Year of the Pig brings honesty and fun

January 30, 1995|By Meiyou Zhou | Meiyou Zhou,Knight-Ridder News Service

Chinese legend has it that Buddha called all the animals in the kingdom together to say goodbye before he left this world thousands of years ago.

Twelve animals showed up.

First came the aggressive rat, then the hard-working ox. At their heels bounded the smiling tiger and his crony, the cautious rabbit. Soon the proud dragon appeared, followed by the wise snake. The gifted horse came galloping after them, and up gamboled the gentle goat. In their wake came the merry monkey, then in strutted the proud rooster. The last to be heard from were the faithful dog and the scrupulous pig.

Buddha honored them in the order of their arrival, and endowed each with a year of its own. From that new year forward, each successive year of the Chinese calendar bore the character of the animal that gave it a name.

Tomorrow begins the Year of the Pig.

In China, people born in specific animal years are believed to be marked by the nature and disposition of their natal animal. Chinese people assume that "tigers" make excellent husbands, and children of a "dog" parent are lucky. For serious advice, turn to a "snake"; but to enliven a party, put a few "pigs" on the guest list. Some parents try hard to avoid having a baby in a Year of the Pig in fear that the "piggy" will be too lazy and self-indulgent; other parents hate to give birth to a "goat" girl, for she is supposed to have a rather tough life.

To find your own sign, all you need to know is the year of your birth. Although there are no complicated rising signs or intricate charts to reckon with, the Chinese New Year falls on a different date each year. It can occur as early as mid-January or as late as mid-February.

This Year of the Pig actually runs from Jan. 31, 1995, to Feb. 18, 1996. (Other recent pig years fell mainly in 1923, 1935, 1947, 1959, 1971 and 1983.)

For Chinese, the pig is the sign of honesty. People born in the Year of the Pig are believed to be domestic, hard-working,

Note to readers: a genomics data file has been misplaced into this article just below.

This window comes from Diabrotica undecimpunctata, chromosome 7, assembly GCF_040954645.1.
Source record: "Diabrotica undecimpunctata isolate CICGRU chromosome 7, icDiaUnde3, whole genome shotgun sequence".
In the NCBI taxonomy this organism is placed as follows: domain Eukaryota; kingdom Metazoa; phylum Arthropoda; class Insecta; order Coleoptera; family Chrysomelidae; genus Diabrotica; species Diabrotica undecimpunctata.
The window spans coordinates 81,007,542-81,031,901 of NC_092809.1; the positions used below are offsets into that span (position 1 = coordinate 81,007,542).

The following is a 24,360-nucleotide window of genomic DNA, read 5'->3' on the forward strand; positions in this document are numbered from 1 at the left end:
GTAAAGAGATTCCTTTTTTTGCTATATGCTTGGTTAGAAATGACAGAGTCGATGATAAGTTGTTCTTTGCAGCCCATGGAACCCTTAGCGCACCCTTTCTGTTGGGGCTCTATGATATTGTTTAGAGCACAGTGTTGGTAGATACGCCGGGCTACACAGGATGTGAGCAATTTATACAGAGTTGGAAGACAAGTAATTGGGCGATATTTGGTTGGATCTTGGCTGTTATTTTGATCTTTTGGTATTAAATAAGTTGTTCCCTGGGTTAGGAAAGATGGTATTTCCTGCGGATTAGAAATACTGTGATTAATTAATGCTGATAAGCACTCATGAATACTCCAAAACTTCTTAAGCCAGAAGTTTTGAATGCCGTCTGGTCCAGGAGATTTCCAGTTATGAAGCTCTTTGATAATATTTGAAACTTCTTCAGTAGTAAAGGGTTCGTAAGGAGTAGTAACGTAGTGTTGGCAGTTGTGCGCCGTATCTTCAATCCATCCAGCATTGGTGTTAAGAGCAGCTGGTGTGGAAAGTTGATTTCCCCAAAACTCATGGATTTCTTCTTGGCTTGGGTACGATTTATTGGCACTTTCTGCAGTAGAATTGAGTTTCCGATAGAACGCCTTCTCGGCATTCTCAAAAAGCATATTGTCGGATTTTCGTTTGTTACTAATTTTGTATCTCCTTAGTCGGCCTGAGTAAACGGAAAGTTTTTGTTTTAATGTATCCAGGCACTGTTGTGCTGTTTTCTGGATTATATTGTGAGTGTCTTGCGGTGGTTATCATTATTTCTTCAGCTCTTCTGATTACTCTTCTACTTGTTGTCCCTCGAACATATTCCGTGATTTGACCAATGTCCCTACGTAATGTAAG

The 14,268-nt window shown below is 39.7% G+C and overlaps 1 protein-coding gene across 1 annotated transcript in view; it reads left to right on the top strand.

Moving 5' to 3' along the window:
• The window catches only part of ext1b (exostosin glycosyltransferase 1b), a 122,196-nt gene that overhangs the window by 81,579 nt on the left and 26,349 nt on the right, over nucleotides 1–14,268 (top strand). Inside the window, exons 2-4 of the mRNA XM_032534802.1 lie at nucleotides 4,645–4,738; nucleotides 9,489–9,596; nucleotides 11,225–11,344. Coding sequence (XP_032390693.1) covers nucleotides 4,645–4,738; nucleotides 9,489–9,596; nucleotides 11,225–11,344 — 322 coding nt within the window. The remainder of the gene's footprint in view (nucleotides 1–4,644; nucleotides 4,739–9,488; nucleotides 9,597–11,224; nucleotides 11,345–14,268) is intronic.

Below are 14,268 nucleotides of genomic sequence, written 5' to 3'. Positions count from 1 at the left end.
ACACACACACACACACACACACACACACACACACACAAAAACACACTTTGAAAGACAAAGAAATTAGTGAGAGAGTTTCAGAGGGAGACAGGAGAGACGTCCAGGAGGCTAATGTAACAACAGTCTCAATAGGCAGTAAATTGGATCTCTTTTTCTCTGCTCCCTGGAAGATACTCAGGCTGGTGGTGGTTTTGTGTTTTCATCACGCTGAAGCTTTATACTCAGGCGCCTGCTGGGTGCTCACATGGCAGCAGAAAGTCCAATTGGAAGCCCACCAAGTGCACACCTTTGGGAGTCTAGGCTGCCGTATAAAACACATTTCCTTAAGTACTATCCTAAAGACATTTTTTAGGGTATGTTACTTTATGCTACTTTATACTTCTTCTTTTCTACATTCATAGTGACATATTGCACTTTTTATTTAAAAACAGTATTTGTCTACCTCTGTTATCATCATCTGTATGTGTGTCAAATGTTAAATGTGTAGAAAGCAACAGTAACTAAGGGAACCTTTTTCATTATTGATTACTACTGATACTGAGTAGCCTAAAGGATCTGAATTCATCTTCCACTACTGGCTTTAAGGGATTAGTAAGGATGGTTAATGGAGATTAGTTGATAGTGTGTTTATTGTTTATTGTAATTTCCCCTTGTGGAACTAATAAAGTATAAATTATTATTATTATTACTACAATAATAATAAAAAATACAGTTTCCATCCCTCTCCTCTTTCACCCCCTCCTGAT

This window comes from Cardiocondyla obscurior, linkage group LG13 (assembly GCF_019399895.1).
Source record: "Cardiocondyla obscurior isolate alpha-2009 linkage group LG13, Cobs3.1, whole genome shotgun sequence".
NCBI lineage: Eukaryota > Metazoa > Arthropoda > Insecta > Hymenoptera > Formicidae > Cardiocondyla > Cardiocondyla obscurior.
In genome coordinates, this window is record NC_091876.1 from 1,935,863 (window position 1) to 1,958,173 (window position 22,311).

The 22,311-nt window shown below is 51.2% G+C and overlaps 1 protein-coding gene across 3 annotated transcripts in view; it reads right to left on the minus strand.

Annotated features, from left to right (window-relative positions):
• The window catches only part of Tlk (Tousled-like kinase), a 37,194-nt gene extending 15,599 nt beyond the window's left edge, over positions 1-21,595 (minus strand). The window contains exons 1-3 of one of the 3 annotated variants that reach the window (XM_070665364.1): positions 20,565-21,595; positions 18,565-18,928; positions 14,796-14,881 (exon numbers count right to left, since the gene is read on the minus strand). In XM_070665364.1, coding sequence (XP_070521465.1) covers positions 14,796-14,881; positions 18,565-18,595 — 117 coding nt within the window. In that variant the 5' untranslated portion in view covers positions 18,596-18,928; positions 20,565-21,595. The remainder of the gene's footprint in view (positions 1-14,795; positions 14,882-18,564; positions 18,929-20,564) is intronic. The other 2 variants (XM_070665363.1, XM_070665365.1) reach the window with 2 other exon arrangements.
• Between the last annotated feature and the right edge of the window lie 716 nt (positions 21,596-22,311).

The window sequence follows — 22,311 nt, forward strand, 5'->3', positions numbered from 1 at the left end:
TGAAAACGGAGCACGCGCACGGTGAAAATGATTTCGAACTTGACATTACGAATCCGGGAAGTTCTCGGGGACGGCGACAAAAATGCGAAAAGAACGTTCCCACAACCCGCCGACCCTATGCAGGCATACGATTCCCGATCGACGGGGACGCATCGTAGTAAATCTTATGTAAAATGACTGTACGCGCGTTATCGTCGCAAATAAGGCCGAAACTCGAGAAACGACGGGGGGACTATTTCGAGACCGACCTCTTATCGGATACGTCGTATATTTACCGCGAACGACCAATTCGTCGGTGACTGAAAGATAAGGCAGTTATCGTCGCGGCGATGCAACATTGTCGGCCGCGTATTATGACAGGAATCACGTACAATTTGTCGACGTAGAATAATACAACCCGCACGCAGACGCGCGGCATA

down-to-earth, unassuming, self-indulgent and happy with their lot.

Babies born this year will be easygoing, tolerant, sociable, friendly, easy to amuse, and will have a wonderful sense of humor, according to British astrologer Lori Reid. What pig babies need most is comfort, says Ms. Reid, author of "Chinese Horoscopes," published this month by Sterling Publishing Co. Inc. in New York.

Those born in the Year of the Pig, says Ms. Reid, "like to lead a soft and easy life. They don't like problems or hardships. They like to eat and drink; they like to feel warm and happy."

That would certainly seem to describe America's most famous, not to mention most glamorous, porcine personality -- star of stage, screen, ice rink and exercise video, Miss Piggy. Contacted in California, where she is making a movie, Miss Piggy said: "As far as moi am concerned, every year is the year of the pig."

A list of human celebrities born in pig years includes Al Capone, Ernest Hemingway, Diahann Carroll, Lucille Ball, Elton John, Ronald Reagan, Eldridge Cleaver, Woody Allen, Julie Andrews, the Duchess of York, Tracey Ullman, Henry Kissinger and John McEnroe.

In a Year of the Pig, people will "have a good time," says Ms. Reid, who has written 12 books about horoscopes and palmistry. "There will be a lot more optimism this year. People will find more money in their pockets and won't mind spending it. Business will be better and buoyant."

USA Today recently quoted a number of Wall Street analysts who noted that pig years are invariably good for the stock market.

Ms. Reid, a top hand analyst and astrology consultant in Britain who became fascinated with Chinese astrology a few years ago, predicts that this year will be "a rather laissez-faire time, a period of relaxation, of pleasure and self-indulgence. Sports, film, entertainment, restaurants and fashion will hit the headlines."

Because the Pig closes the 12-year cycle, Ms. Reid says, it is not an auspicious year for starting anything new. But it is a time for reaping benefits from past efforts. It is a year for "tying up loose ends, for finalizing deals and putting the finishing touches to all .. those projects that have been lying about unfinished."

Although this should be a year of achievements for most people, Ms. Reid warns against "going over the top."

"People need self-control," Ms. Reid says. "They tend to spend too much, eat too much and drink too much. They should be

careful not to go to the extreme."

Guoxiong Lin, one of the most famous fortune-tellers in Hong Kong, says destructive activities such as digging wells, felling trees or pulling down a house will bring bad luck to the doers and surrounding residents in the Year of the Pig. And people whose houses face northwest are advised not to do anything such as redecorating or rebuilding the houses all year round.

Guoxiong Lin has been a professional astrologer, palmist and master of feng shui (the Asian art of object placement) since 1975.

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